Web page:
Whilst painting this piece, I had to overcome a number of barriers. Firstly, I had to ensure that the figure remained at the centre of the painting. To do this, I had to play close attention to what was in the foreground and what was in the background. I did not want any other feature to compete with the character. What was towards the back of the painting had to be blurred - this was done by feathering with a softer brush. Elements that were closer became stronger, but remained as mere shapes of light and dark. The only piece that is detailed, so to speak, is the tree that the character leans on. One area that I felt needed to be redone during the painting was the grass in the foreground. Initially, this was extremely detailed with carefully painted leaves and blades of grass. As the painting progressed, however, I found that this took focus away from the figure and consequently had to blur this area. One thing that I think worked extremely well was the way in which the trees to the left fade into the distance. This is my favourite aspect of the painting. If I were to change one thing, I would reconsider the colour of the figure; I would tone down the Burnt Sienna that was used for the skin so that it is not as strong. Ultimately, however, I feel the painting was/is largely successful - it depicts the mood that I desired.
As my studies came to a close, my work became darker. I became more focussed on the relationship between light and dark and started to make pieces that were similar to that of Thompson's. My final piece: 'Lying in the Woods' (above) was the end result of my coursework study. In the painting, we see a figure lying face up in a forest. The only light in the painting comes from the moon in the background which lights a path through the trees to the figure's body. Once again, like in the previous piece, I took a photograph of myself inside and superimposed the image onto a photograph of a woodland near my house. The original photograph was extremely bright, so I experimented with changing the colour with paint to darken it. The painting is my favourite of the three that are shown in the gallery above. The figure's mood can be directly compared to the darkness that surrounds him; he is clearly contemplating something, but like Thompson, I did not want to reveal what this was. I started this piece by painting the figure. I continued by painting the sky, the ferns, the grass and finally the leafless trees that sit in front of the Evergreens. I painted the canvas in this way so as to push the sky into the background and to bring the figure forward against the grass and trees. I used 'Hooker's green' together with 'Titanium White' and Black to paint the ferns and 'Raw umber' mixed with 'Titanium White' for the figure's skin. Overall, I feel that the painting was extremely successful as it accurately portrayed the mood that I intended and is, in my opinion, aesthetically beautiful.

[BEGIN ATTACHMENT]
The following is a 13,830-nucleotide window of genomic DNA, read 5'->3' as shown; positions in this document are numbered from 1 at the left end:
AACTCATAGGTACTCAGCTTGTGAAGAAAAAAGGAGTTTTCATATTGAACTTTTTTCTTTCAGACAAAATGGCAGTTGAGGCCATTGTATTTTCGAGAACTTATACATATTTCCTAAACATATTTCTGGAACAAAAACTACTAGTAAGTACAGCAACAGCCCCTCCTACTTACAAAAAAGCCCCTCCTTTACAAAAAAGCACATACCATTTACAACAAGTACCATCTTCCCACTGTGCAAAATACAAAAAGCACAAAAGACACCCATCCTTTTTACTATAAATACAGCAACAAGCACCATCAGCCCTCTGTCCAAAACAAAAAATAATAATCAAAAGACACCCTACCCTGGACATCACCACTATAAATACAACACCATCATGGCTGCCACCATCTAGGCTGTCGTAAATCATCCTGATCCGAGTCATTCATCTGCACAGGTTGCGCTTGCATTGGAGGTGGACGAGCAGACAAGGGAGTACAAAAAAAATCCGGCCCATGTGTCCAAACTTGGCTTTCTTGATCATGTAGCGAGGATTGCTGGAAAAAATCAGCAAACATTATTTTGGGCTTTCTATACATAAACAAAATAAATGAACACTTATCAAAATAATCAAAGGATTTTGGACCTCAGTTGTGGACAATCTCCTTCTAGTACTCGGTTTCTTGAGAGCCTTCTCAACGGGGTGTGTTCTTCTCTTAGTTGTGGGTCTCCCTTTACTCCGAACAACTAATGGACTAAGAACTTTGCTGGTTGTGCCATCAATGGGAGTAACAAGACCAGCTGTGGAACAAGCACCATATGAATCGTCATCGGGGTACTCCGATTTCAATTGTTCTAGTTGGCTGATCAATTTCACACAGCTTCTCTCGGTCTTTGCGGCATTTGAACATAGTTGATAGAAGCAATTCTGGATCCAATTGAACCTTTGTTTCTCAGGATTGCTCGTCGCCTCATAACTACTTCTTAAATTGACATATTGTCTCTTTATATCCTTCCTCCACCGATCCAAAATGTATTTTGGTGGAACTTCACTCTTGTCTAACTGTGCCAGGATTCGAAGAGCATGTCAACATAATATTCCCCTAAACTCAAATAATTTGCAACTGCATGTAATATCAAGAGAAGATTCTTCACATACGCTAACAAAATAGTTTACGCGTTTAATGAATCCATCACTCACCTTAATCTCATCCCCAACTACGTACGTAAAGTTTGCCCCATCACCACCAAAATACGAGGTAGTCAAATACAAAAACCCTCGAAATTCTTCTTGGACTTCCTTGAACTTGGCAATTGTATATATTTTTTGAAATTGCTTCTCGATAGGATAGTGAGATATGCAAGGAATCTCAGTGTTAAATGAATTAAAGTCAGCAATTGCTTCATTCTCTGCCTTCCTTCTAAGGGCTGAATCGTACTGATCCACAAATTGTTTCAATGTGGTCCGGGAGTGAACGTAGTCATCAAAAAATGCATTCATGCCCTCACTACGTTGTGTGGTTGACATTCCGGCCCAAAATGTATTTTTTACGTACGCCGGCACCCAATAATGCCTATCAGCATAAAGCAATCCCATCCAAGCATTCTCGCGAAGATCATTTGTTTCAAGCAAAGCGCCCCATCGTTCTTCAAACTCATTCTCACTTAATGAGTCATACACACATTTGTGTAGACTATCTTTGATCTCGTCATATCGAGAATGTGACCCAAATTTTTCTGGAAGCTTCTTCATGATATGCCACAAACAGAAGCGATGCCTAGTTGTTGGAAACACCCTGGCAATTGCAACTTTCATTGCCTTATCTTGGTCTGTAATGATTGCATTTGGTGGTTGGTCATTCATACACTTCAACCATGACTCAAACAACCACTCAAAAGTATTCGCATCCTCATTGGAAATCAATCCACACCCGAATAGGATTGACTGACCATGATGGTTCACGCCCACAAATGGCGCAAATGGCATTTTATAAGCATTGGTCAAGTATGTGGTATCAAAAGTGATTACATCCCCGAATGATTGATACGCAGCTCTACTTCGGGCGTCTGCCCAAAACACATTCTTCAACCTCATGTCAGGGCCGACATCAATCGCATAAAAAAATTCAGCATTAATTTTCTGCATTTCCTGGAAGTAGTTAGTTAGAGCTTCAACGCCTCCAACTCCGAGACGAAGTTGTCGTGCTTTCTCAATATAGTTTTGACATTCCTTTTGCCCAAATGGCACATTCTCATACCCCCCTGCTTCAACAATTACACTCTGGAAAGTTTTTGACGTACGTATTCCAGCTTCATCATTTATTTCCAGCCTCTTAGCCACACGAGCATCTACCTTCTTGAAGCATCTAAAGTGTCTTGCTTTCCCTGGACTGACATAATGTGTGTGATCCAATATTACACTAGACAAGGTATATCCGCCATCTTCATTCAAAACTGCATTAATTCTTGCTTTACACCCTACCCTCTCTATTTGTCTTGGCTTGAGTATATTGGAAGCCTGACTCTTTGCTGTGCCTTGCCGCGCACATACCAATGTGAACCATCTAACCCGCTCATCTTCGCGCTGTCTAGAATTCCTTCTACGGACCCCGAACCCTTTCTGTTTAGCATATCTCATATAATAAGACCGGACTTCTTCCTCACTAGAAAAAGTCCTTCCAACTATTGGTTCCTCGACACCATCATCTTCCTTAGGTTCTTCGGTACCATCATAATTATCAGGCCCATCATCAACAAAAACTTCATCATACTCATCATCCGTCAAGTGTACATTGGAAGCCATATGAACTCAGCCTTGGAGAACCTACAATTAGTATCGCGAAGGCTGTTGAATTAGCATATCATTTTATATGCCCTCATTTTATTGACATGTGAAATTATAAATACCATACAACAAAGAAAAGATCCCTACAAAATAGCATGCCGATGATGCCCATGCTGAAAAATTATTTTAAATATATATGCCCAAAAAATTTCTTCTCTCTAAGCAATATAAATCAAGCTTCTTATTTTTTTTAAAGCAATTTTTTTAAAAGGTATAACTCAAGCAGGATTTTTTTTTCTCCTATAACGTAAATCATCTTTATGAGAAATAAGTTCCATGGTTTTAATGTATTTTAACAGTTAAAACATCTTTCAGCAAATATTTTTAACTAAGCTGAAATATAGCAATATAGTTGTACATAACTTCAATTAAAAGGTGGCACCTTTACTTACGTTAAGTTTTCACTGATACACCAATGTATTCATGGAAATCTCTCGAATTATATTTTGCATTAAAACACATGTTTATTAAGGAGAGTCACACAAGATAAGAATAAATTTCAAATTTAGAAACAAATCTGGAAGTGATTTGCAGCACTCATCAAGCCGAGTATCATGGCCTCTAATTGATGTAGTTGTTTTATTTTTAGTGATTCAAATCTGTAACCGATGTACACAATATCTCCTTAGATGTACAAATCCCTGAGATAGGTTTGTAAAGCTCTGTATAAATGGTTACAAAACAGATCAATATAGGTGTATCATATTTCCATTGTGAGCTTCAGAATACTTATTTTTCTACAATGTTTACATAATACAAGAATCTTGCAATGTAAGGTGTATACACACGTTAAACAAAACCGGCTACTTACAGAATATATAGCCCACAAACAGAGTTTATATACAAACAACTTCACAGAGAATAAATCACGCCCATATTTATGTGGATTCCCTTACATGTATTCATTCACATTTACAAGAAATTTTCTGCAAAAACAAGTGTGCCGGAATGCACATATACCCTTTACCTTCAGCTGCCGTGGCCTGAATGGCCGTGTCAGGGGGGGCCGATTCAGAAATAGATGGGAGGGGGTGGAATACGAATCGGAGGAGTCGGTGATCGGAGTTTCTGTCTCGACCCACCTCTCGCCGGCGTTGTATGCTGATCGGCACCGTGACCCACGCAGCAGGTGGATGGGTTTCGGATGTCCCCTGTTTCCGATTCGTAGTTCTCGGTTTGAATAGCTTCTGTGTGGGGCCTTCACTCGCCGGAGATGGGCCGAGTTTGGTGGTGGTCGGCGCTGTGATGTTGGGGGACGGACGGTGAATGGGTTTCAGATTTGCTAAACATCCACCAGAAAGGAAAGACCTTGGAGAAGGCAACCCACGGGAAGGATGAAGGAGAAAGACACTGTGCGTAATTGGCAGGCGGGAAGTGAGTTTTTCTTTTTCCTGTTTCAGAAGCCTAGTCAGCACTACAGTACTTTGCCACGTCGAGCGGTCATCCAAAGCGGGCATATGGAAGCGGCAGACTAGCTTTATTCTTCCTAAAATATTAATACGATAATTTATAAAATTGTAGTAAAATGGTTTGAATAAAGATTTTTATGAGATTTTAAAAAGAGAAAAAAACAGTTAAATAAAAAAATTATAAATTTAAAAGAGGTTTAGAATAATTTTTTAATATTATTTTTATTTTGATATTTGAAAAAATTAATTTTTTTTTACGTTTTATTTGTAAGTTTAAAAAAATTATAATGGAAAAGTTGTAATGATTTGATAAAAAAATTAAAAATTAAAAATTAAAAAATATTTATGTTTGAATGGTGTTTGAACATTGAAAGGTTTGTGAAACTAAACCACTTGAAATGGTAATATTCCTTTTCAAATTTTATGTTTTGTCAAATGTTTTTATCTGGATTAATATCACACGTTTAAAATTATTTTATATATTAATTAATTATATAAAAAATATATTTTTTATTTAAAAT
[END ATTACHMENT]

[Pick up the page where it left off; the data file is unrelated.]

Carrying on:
For my exam piece, I studied the work and processes of the Pre-Raphaelites. The idea for this project was to 'Reinterpret the Past'. The Pre-Raphaelites's main idea was to reinterpret the ideas and stories of the bible, as well as to reinterpret notions from poetry and literature. This drew me to them. Throughout my exam work, I focussed on their idea of reinterpreting the beauty of nature. My final piece, which is my own interpretation of John Everett Millais's piece 'Ophelia', portrays a teenager who is lying in a bath. This figure, depicted by me, has not drowned, but lies staring upwards, contemplating something which is not immediately obvious. The piece incorporates a flower to the left of the figure, making reference to the beauty of nature that I studied earlier on in the topic. The piece is intended to be Romantic similarly to the original. This is emphasised by the warmth of the skin of the figure and the subject matter. I feel that this painting was largely successful, but if I were to do it again, I would make the figure appear more submerged in the water.